James Joyce is one of the most celebrated writers in history and for good reason. Though his Finnegans Wake is incomprehensible, it is not more so than a Beethoven Symphony. But we don’t ask a Beethoven Symphony to be easily understood because it isn’t written in words.
We do however ask a painting to be understandable. Even though some of the greatest achievements in art history have been abstract, a very large percentage of the world’s people just won’t have it, including Andy Rooney and Morley Safer of 60 Minutes.
Picasso is regarded as the most talented and creative painter in modern times, with the possible exception of Matisse. Even so, to this day, I come across people who refuse to believe that the giant sculpture in Chicago by Picasso is a representation of a head of a woman, even though that is its name.
Stravinsky’s dramatic music for The Rite of Spring scandalized Paris when it opened. Later it was a big part of a Walt Disney movie, Fantasia and children flocked to it. Of course the dinosaurs didn’t hurt the box office.
And now to Bloomsday. It is not for me to say whether Ulysses or Finnegans Wake is the greater masterpiece. But Bloomsday is a celebration of James Joyce. It is named for his main character in Ulysses, Leopold Bloom, and the date is chosen because it is the date on which Ulysses takes place in Dublin in 1904.
Enthusiasts around the world gather together, raise their pints of Guinness and sing the praises of the great genius who brought us the immortal Molly, the unbearable Buck Mulligan, the musical girls Gold and Bronze, the mysterious man in the MacIntosh and others almost as numerous as the characters in The Simpsons.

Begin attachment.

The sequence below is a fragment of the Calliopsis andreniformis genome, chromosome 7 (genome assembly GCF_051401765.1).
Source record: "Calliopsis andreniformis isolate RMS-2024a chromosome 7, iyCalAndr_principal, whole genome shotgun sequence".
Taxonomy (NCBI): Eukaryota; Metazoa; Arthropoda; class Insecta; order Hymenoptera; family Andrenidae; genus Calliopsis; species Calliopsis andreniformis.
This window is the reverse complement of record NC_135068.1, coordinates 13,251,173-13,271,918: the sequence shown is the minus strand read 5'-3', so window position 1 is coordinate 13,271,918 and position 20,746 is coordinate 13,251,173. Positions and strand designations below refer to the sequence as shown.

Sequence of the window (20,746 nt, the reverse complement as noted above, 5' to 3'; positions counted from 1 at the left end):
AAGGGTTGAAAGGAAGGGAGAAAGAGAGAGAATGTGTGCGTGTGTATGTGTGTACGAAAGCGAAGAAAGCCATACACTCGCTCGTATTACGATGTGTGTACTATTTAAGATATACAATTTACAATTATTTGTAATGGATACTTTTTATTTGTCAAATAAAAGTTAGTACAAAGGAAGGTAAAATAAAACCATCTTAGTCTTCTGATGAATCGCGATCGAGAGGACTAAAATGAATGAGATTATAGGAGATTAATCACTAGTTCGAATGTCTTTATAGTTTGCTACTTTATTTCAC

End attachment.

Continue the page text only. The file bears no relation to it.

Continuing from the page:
Convocations (read mobs of plastered fans in pubs) are held in Dublin and other major cities of the world wherein one can present and pretend to listen to papers about deep and Orwellian interpretations of the characters’ minutest hiccoughs. (Notice the old-world spelling; so suave).
It would not surprise me to hear that a stage presentation of an all-hip-hop interpretation of Ulysses was headed for off-off-Broadway. Maybe already done.
There is a remarkable gent named Jorn Barger who has done the most incredible accumulating of Joyce related info on the web that it makes a person wonder how he could possibly have the time to breathe. It contains full texts of much of Joyce’s works. You can take a look here:
He calls his site robotwisdom because he is an artificial intelligence specialist. If you have nothing to do for the rest of your life you can spend it on the rest of his site.
If you have been planning for years to read Ulysses, Bloomsday activities are a great way to get in the swing of it.
If you have not been planning to read Ulysses, whatever in the world are you doing that’s more important than that?
Jack Wilson is a writer and artist from Los Angeles and Phoenix.
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